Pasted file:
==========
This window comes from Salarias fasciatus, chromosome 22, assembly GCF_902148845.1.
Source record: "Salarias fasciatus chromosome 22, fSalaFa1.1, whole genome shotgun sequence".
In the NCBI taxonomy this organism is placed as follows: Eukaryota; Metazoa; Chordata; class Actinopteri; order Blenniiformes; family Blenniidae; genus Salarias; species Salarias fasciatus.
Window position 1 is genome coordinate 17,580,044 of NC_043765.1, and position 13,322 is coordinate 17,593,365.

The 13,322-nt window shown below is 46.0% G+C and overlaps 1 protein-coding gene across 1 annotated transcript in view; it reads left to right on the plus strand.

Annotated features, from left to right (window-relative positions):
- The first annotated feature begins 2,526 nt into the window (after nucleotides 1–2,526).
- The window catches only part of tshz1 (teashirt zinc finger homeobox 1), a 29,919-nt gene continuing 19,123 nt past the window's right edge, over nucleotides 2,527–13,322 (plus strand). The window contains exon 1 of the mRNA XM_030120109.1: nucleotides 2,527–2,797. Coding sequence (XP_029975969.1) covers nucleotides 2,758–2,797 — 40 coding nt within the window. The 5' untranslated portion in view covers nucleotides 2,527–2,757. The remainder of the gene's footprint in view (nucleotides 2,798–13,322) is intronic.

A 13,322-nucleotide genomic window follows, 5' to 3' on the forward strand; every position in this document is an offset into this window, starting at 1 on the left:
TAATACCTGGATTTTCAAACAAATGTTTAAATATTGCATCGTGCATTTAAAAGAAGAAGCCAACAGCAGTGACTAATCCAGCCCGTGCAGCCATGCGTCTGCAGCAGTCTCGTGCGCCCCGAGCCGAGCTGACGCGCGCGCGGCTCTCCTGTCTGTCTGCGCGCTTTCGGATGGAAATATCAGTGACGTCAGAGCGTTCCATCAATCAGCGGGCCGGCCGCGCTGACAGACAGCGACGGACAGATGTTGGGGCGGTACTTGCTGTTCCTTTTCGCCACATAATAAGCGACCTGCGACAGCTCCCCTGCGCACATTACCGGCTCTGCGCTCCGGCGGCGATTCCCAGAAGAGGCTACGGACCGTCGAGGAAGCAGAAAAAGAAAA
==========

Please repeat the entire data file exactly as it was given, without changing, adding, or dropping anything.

This window comes from Salarias fasciatus, chromosome 22, assembly GCF_902148845.1.
Source record: "Salarias fasciatus chromosome 22, fSalaFa1.1, whole genome shotgun sequence".
In the NCBI taxonomy this organism is placed as follows: Eukaryota; Metazoa; Chordata; class Actinopteri; order Blenniiformes; family Blenniidae; genus Salarias; species Salarias fasciatus.
Window position 1 is genome coordinate 17,580,044 of NC_043765.1, and position 13,322 is coordinate 17,593,365.

The 13,322-nt window shown below is 46.0% G+C and overlaps 1 protein-coding gene across 1 annotated transcript in view; it reads left to right on the plus strand.

Annotated features, from left to right (window-relative positions):
- The first annotated feature begins 2,526 nt into the window (after nucleotides 1–2,526).
- The window catches only part of tshz1 (teashirt zinc finger homeobox 1), a 29,919-nt gene continuing 19,123 nt past the window's right edge, over nucleotides 2,527–13,322 (plus strand). The window contains exon 1 of the mRNA XM_030120109.1: nucleotides 2,527–2,797. Coding sequence (XP_029975969.1) covers nucleotides 2,758–2,797 — 40 coding nt within the window. The 5' untranslated portion in view covers nucleotides 2,527–2,757. The remainder of the gene's footprint in view (nucleotides 2,798–13,322) is intronic.

A 13,322-nucleotide genomic window follows, 5' to 3' on the forward strand; every position in this document is an offset into this window, starting at 1 on the left:
TAATACCTGGATTTTCAAACAAATGTTTAAATATTGCATCGTGCATTTAAAAGAAGAAGCCAACAGCAGTGACTAATCCAGCCCGTGCAGCCATGCGTCTGCAGCAGTCTCGTGCGCCCCGAGCCGAGCTGACGCGCGCGCGGCTCTCCTGTCTGTCTGCGCGCTTTCGGATGGAAATATCAGTGACGTCAGAGCGTTCCATCAATCAGCGGGCCGGCCGCGCTGACAGACAGCGACGGACAGATGTTGGGGCGGTACTTGCTGTTCCTTTTCGCCACATAATAAGCGACCTGCGACAGCTCCCCTGCGCACATTACCGGCTCTGCGCTCCGGCGGCGATTCCCAGAAGAGGCTACGGACCGTCGAGGAAGCAGAAAAAGAAAA